Germany coach denies Popp concussed following Brian collision

USA midfielder Morgan Brian (R) and Germany forward Alexandra Popp go down after an aerial collision.

Ryan Remiorz/AP

MONTREAL — Germany coach Silvia Neid said forward Alexandra Popp did not have a concussion after banging heads with U.S. midfielder Morgan Brian in the first half of the women’s World Cup semifinal.

Both returned quickly to the game.

”Alex had a laceration; she did not have a concussion,” Neid said after the game, which the United States won 2-0 to reach the final. ”If it had been worse, we would have taken her out.”

Popp had blood soaking her hair after the collision in the penalty area in front of the U.S. goal. After being tended to by the medical staff on the field, both players left the match for a minute or so before returning.

Like many contact sports only recently coming to terms with the long-term risks of concussions, soccer has struggled to handle head injuries.

In the men’s World Cup final in Brazil last summer, Germany midfielder Christoph Kramer stayed in the game after colliding with Argentina defender Ezequiel Garay. Kramer later had to be helped off the field and said he couldn’t remember much from the collision – signature symptoms of a concussion.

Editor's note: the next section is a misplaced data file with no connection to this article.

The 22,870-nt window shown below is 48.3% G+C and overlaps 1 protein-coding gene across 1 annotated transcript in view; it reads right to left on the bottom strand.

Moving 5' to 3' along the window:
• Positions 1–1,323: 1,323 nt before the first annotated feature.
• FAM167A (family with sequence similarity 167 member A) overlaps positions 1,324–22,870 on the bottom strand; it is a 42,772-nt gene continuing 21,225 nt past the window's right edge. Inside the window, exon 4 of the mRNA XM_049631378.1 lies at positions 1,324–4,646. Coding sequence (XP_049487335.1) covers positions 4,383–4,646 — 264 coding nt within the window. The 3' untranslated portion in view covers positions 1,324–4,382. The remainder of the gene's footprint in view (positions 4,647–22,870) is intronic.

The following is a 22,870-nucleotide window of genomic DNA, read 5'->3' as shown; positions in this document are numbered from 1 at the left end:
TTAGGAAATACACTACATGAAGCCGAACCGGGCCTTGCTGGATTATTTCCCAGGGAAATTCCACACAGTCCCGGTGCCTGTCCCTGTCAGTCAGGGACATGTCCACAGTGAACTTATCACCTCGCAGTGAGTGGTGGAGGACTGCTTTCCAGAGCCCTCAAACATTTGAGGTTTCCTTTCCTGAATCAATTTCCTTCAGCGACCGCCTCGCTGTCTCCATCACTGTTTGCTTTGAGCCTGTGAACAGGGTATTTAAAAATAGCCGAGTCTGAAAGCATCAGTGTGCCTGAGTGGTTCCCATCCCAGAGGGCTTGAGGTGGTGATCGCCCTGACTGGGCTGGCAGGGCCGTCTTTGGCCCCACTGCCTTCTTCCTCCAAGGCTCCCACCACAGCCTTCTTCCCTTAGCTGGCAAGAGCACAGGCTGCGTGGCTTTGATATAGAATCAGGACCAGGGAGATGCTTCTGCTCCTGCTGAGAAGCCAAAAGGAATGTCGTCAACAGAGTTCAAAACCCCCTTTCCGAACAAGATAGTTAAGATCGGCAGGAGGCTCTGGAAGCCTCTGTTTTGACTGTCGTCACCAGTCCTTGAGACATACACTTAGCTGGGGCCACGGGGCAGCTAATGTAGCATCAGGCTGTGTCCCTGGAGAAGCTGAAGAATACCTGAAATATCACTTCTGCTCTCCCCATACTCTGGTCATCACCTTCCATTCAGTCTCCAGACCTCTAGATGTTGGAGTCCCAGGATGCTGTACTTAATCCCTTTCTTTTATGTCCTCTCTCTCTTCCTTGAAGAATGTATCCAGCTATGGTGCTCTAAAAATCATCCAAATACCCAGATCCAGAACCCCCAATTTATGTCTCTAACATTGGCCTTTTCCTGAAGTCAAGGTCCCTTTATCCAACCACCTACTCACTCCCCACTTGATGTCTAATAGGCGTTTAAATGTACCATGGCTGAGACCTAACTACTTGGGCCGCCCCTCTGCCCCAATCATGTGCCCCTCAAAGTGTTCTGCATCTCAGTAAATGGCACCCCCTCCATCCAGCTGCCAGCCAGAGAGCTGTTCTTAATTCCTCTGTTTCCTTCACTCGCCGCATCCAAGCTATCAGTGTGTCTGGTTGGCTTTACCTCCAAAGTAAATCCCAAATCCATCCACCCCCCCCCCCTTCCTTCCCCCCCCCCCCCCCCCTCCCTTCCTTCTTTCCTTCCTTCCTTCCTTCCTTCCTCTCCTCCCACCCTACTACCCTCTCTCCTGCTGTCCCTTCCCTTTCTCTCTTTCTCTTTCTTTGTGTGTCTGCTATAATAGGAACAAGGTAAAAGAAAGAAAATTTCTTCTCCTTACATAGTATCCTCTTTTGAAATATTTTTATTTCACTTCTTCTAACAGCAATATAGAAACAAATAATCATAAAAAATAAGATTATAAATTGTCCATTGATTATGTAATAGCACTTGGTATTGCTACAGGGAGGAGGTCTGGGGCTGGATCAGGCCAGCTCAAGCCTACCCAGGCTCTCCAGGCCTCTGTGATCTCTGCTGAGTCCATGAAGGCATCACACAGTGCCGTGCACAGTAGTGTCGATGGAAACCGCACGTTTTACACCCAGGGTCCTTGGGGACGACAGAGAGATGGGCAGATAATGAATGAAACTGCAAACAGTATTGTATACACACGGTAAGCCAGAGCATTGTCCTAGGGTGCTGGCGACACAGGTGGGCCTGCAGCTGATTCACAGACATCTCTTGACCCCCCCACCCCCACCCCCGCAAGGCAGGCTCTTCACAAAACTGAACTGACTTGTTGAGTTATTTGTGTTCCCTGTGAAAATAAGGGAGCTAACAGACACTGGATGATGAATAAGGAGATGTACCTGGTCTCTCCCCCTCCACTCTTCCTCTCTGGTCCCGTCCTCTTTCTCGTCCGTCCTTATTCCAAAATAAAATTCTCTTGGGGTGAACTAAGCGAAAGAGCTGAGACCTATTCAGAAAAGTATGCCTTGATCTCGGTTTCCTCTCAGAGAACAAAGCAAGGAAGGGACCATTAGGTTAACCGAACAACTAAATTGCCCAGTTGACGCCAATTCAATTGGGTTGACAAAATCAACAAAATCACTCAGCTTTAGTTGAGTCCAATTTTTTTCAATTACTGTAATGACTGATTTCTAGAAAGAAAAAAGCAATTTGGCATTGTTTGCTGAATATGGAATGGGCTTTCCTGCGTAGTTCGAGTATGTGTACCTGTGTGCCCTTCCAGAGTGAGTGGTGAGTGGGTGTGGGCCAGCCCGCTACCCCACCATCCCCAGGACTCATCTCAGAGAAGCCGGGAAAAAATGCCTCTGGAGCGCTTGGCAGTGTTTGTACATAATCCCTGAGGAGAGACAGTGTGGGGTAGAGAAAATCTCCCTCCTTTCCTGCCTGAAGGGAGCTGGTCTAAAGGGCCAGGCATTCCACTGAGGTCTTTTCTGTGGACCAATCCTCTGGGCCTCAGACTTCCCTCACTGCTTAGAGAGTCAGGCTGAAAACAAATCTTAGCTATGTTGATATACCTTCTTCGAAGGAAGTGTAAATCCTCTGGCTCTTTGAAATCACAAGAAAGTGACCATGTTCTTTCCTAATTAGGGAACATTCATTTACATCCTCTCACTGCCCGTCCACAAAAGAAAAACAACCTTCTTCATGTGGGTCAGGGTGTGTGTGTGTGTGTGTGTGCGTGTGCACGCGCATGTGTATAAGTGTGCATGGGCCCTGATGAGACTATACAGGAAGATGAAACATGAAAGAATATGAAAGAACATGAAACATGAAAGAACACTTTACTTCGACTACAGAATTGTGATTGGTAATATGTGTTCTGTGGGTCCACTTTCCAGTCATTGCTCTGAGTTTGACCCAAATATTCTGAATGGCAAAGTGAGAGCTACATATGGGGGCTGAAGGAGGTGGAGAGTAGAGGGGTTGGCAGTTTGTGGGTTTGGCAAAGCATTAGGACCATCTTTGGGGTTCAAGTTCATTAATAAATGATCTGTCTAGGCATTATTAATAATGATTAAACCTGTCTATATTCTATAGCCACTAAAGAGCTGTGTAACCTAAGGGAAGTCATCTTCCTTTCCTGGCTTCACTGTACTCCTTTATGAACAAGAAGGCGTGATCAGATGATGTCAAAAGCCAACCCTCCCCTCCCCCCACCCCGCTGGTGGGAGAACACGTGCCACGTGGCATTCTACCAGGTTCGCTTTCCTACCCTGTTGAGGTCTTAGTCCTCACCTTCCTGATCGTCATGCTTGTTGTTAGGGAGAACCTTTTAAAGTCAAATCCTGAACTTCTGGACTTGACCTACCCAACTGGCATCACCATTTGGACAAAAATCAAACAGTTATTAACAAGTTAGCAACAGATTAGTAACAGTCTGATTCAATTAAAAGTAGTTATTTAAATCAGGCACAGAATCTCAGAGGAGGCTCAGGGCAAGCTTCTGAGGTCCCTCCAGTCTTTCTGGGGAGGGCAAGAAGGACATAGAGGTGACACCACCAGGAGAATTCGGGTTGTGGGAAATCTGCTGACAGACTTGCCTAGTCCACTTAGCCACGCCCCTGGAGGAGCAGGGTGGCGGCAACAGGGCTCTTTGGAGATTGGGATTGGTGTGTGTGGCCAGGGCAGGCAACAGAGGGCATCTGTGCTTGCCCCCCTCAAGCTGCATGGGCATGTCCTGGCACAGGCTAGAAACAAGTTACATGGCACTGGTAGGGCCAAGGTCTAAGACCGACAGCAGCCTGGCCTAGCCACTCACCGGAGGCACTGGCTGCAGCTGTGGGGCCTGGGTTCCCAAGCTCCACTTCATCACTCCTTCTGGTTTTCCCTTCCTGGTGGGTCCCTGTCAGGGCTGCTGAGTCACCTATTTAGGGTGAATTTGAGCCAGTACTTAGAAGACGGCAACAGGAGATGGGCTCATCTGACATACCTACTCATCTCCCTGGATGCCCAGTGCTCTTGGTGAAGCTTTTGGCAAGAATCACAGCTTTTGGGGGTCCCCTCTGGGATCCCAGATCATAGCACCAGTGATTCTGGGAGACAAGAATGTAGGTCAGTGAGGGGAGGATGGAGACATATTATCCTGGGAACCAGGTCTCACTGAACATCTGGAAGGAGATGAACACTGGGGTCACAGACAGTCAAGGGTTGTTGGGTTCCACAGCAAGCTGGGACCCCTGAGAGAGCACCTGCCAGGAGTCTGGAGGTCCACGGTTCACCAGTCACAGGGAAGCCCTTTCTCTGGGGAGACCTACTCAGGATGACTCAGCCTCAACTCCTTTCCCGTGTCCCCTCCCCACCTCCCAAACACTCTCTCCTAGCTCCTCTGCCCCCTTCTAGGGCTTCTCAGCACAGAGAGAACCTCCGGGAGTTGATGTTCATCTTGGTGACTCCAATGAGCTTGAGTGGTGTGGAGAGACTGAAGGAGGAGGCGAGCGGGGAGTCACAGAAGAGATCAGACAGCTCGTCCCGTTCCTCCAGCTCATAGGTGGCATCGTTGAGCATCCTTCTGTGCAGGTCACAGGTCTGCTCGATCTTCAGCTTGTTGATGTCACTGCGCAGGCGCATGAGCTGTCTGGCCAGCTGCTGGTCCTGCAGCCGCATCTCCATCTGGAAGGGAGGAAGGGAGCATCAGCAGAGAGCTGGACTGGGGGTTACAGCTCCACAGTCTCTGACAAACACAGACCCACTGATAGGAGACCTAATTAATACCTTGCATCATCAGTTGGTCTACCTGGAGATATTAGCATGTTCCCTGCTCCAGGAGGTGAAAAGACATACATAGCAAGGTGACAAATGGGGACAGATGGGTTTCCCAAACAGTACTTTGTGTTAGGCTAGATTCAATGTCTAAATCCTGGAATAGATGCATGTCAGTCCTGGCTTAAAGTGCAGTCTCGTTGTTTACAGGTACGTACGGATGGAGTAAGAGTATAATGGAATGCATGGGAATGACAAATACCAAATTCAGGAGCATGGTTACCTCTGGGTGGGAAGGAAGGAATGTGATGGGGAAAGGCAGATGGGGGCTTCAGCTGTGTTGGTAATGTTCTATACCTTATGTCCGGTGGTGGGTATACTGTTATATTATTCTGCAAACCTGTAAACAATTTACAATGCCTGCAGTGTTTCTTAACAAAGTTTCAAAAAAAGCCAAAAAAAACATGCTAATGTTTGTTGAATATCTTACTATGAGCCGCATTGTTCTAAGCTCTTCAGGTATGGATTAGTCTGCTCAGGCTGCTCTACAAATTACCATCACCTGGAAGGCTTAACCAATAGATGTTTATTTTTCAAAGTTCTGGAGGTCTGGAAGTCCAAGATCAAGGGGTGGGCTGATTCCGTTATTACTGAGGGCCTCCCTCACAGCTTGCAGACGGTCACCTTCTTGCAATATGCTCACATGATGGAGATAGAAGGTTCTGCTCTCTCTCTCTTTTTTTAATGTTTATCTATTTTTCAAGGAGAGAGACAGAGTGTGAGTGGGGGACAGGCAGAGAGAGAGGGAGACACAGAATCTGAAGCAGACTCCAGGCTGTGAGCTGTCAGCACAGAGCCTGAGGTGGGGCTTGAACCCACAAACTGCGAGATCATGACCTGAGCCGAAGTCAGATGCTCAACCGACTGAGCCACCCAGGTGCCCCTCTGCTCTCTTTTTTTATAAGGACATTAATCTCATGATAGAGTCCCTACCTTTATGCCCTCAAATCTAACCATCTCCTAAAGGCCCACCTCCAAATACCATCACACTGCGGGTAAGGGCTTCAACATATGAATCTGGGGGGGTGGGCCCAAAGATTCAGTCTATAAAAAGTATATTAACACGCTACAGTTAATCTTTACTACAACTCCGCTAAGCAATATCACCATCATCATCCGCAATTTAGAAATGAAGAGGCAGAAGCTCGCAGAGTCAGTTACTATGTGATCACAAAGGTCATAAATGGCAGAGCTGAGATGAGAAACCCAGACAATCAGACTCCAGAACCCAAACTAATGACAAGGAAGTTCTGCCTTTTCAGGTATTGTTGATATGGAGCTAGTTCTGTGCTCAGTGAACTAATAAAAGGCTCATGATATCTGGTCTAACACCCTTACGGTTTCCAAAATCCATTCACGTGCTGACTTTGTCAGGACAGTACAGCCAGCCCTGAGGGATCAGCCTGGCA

Concussion researchers say sports need to develop protocols that do not rely on players and team doctors – who might have a conflict of interest that puts the athlete’s health second to the desire to win – to assess their condition. Some suggest neutral doctors, and others want soccer to waive its three-substitute rule for a concussed player.

Neid said that was unnecessary, at least in this case.

”(Popp) was just bleeding a bit but she felt well, and she told me so,” the coach said. ”Why would I take her out then, if the player says to our doctor that she’s well and our doctor can verify that?”